UCLA in the News lists selected mentions of UCLA in the world’s news media. Some articles may require registration or a subscription. See more UCLA in the News.

UCLA makes a historic pick to lead center | Los Angeles Times

[Edgar Miramontes], an Angeleno who emigrated from Mexico at age 8, grew into a first-generation college student and climbed his way through the ranks of the city’s arts scene has been named executive and artistic director of UCLA’s acclaimed Center for the Art of Performance … “It is an immense pleasure to welcome Edgar to UCLA in a role that aligns perfectly with his deep knowledge and experience in the art of performance,” [UCLA’s Brett] Steele wrote in an email. “Edgar’s vision, rooted in the belief that the arts serve as a bridge across cultures, beliefs, and experiences, will be a guiding force driving CAP UCLA forward.”

UC paves way for hiring students without legal status | Los Angeles Times

The public university system has been under pressure to challenge a 1986 federal law barring the hiring of immigrants without legal status by asserting that it does not apply to states. A novel theory developed by UCLA law scholars argues that the federal law does not specifically include states — or UC, as a state entity — in its language establishing employer sanctions and therefore does not apply to them.

Removing carbon dioxide from our oceans | CNN

Researchers at UCLA’s Institute of Carbon Management have developed technology to remove carbon dioxide from seawater, which frees up the ocean to absorb more carbon emissions from the atmosphere. “This will be its own industry moving forward. Carbon dioxide removal will be the next heavy industry that mankind has to develop in order to remediate the consequences of the first industrial revolution, which led to the release of large amounts of carbon dioxide in short amounts of time.” (UCLA’s Dante Simonetti was interviewed.)

City backs more money, more transparency for unhoused program | LAist

L.A. Mayor Karen Bass’ signature homelessness program will get a major funding increase — but with stricter oversight and transparency rules from the city council, following LAist reporting that uncovered required transparency reports were never provided. … Follow-up data on where people live after interacting with public services is crucial to addressing homelessness, said Gary Blasi, a leading expert on homelessness who teaches law at UCLA. “What matters is not how many people are ‘placed’ but how long they stay, and if they exit, where they go,” Blasi said.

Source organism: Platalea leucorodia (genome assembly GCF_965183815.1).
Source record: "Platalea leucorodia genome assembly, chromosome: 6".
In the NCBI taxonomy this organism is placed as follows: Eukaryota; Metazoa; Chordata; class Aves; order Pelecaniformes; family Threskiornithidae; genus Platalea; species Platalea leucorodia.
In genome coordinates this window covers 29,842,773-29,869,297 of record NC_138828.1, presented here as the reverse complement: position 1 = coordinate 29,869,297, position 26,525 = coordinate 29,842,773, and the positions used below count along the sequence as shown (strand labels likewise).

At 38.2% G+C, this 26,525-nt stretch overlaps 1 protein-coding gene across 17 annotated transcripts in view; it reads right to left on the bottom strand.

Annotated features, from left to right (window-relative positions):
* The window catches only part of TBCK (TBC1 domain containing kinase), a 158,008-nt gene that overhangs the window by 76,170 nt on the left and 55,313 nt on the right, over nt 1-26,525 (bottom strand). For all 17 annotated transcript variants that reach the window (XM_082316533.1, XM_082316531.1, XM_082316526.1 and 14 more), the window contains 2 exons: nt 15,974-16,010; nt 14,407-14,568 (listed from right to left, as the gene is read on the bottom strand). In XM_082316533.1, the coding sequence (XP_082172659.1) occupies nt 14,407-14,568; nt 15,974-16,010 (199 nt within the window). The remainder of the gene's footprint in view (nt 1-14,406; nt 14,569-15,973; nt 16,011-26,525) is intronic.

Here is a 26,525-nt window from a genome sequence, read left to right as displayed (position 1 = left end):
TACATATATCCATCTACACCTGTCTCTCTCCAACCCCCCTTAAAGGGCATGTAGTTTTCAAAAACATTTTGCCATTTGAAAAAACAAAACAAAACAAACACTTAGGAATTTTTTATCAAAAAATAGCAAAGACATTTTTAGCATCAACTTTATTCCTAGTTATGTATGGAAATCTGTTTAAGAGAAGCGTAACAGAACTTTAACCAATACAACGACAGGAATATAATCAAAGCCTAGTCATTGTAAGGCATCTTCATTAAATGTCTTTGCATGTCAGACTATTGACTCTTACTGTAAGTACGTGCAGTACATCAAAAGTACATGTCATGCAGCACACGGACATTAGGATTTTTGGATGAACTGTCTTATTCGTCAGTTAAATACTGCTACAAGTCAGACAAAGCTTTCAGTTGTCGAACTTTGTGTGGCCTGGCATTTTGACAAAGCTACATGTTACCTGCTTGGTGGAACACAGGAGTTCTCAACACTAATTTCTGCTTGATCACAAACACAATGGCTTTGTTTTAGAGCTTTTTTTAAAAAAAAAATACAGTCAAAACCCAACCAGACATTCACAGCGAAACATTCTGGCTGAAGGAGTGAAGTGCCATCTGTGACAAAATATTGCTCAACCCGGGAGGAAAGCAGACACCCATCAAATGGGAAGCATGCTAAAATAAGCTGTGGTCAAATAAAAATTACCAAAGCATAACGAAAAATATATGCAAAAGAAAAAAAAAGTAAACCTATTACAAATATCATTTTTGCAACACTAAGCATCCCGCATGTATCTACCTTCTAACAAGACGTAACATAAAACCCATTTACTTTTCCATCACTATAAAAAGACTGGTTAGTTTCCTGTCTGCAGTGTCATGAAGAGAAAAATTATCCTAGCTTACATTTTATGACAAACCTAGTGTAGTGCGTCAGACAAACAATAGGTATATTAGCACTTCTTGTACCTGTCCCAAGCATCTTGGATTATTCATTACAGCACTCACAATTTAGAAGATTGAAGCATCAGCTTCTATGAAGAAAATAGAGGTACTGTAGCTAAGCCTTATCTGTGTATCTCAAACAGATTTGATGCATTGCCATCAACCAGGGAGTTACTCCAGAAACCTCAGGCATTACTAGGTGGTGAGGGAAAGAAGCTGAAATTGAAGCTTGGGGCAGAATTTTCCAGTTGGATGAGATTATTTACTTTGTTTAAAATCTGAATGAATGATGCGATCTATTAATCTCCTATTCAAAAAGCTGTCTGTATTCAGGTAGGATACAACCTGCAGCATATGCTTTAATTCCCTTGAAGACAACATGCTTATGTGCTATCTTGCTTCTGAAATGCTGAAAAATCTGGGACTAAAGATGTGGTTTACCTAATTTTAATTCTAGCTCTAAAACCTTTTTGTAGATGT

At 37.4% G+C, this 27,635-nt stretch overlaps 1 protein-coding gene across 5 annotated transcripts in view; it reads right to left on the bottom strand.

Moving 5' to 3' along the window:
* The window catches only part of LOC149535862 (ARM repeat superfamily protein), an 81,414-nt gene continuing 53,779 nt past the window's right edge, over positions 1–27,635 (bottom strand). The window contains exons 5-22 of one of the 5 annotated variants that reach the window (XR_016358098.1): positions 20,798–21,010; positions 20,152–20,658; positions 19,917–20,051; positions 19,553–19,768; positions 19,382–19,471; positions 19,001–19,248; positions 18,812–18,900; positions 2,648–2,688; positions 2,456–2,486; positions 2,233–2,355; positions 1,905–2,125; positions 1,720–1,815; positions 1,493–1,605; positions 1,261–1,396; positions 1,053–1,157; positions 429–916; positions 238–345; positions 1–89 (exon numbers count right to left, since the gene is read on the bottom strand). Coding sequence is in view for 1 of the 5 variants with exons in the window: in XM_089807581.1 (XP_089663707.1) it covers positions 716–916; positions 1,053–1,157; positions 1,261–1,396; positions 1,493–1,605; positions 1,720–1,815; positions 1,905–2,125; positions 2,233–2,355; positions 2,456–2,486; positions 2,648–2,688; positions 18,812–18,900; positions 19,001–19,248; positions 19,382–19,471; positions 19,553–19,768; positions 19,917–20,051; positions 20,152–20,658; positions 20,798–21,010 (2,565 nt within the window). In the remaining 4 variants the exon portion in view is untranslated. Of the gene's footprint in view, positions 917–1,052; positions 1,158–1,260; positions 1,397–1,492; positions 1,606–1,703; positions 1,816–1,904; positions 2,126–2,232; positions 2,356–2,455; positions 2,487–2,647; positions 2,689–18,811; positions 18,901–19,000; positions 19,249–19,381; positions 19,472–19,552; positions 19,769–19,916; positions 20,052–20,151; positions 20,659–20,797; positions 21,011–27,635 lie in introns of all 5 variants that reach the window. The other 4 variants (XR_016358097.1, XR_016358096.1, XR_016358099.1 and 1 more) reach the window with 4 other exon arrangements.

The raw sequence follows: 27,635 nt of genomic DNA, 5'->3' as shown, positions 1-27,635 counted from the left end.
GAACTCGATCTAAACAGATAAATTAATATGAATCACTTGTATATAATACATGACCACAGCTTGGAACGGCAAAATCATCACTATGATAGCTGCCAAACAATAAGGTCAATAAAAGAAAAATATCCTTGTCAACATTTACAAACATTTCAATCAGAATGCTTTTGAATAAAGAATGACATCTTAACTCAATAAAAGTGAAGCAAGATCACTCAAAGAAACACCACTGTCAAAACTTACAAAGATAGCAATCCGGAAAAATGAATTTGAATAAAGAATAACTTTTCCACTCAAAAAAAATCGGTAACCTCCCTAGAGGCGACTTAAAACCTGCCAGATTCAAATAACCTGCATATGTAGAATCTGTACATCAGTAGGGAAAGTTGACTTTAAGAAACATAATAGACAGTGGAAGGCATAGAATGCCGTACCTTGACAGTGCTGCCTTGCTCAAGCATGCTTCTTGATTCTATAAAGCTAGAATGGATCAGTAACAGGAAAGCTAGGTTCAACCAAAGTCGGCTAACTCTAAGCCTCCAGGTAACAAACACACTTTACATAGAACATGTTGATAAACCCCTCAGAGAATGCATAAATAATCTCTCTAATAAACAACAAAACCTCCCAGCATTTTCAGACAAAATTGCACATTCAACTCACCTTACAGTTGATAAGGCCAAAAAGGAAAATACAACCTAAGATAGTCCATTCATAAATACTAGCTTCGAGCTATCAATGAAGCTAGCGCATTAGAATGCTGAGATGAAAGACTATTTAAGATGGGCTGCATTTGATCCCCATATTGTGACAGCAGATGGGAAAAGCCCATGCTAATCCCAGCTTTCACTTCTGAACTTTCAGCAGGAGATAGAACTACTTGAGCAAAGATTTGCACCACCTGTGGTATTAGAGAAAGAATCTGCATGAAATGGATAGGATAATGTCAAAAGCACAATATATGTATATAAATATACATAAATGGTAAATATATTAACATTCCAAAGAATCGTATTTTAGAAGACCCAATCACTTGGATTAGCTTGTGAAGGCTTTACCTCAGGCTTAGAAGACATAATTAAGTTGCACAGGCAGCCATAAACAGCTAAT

At least 10 pesticides could have links to Parkinson’s | HealthDay News

A team from the University of California, Los Angeles and Harvard University paired epidemiology and toxicity screening to isolate which among the many thousands of pesticide products could be involved. “We were able to implicate individual agents more than any other study has before,” Kimberly Paul said in a UCLA news release. Paul is a lead author of the study and an assistant professor of neurology at UCLA. The 10 pesticides her team identified included insecticides, fungicides and herbicides. They were directly toxic to dopaminergic neurons, which are involved in voluntary movement. Death of these neurons is a hallmark of Parkinson’s, the study noted.

Waterless artificial kidney may be the treatment of the future | Medical Xpress

Kidney disease is also a major public health problem. The U.S. government spends more than $100 billion in Medicare payments — almost 10% of Medicare’s annual budget of $1 trillion — to care for patients with kidney disease. A collaboration between engineering researchers at the University of Arkansas and [UCLA’s Dr. Ira Kurtz], a kidney doctor in Southern California could change all this. If successful, their work will revolutionize treatment for kidney disease and offer hope for something better than dialysis or transplantation.

Incredible shrinking lakes | Associated Press

Climate changes hotter temperatures and society’s diversion of water have been shrinking the world’s lakes by trillions of gallons of water a year since the early 1990s, a new study finds. … It’s likely to get worse as society looks for more water and more reservoirs with a growing population and a warmer Earth, said UCLA climate hydrologist Park Williams, who wasn’t part of the study.

Climate change, habitat loss threaten East African birds | Phys.org

A new UCLA-led study takes that approach, analyzing how warming temperatures and fragmenting habitats — areas of wilderness that have been separated by agriculture and other human development — are affecting 24 species of tropical birds in the Usambara Mountains of East Africa, one of the most species-rich regions on the planet. (UCLA’s Monte Neate-Clegg and Morgan Tingley were quoted.)